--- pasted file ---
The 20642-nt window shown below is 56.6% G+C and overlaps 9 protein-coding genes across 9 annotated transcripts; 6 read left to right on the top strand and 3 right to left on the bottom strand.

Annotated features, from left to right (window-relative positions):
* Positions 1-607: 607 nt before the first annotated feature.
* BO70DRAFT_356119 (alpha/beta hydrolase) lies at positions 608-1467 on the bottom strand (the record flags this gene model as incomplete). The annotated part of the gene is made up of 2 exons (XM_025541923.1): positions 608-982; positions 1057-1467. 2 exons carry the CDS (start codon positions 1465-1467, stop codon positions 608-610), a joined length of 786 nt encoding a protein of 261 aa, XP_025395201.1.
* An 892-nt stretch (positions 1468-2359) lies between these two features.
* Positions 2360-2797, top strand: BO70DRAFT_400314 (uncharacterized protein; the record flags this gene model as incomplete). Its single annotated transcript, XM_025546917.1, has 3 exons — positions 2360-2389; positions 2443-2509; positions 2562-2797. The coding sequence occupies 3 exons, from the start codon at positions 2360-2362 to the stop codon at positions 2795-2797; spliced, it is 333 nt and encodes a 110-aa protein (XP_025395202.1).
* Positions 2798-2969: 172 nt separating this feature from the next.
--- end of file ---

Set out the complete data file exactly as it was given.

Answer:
The 20642-nt window shown below is 56.6% G+C and overlaps 9 protein-coding genes across 9 annotated transcripts; 6 read left to right on the top strand and 3 right to left on the bottom strand.

Annotated features, from left to right (window-relative positions):
* Positions 1-607: 607 nt before the first annotated feature.
* BO70DRAFT_356119 (alpha/beta hydrolase) lies at positions 608-1467 on the bottom strand (the record flags this gene model as incomplete). The annotated part of the gene is made up of 2 exons (XM_025541923.1): positions 608-982; positions 1057-1467. 2 exons carry the CDS (start codon positions 1465-1467, stop codon positions 608-610), a joined length of 786 nt encoding a protein of 261 aa, XP_025395201.1.
* An 892-nt stretch (positions 1468-2359) lies between these two features.
* Positions 2360-2797, top strand: BO70DRAFT_400314 (uncharacterized protein; the record flags this gene model as incomplete). Its single annotated transcript, XM_025546917.1, has 3 exons — positions 2360-2389; positions 2443-2509; positions 2562-2797. The coding sequence occupies 3 exons, from the start codon at positions 2360-2362 to the stop codon at positions 2795-2797; spliced, it is 333 nt and encodes a 110-aa protein (XP_025395202.1).
* Positions 2798-2969: 172 nt separating this feature from the next.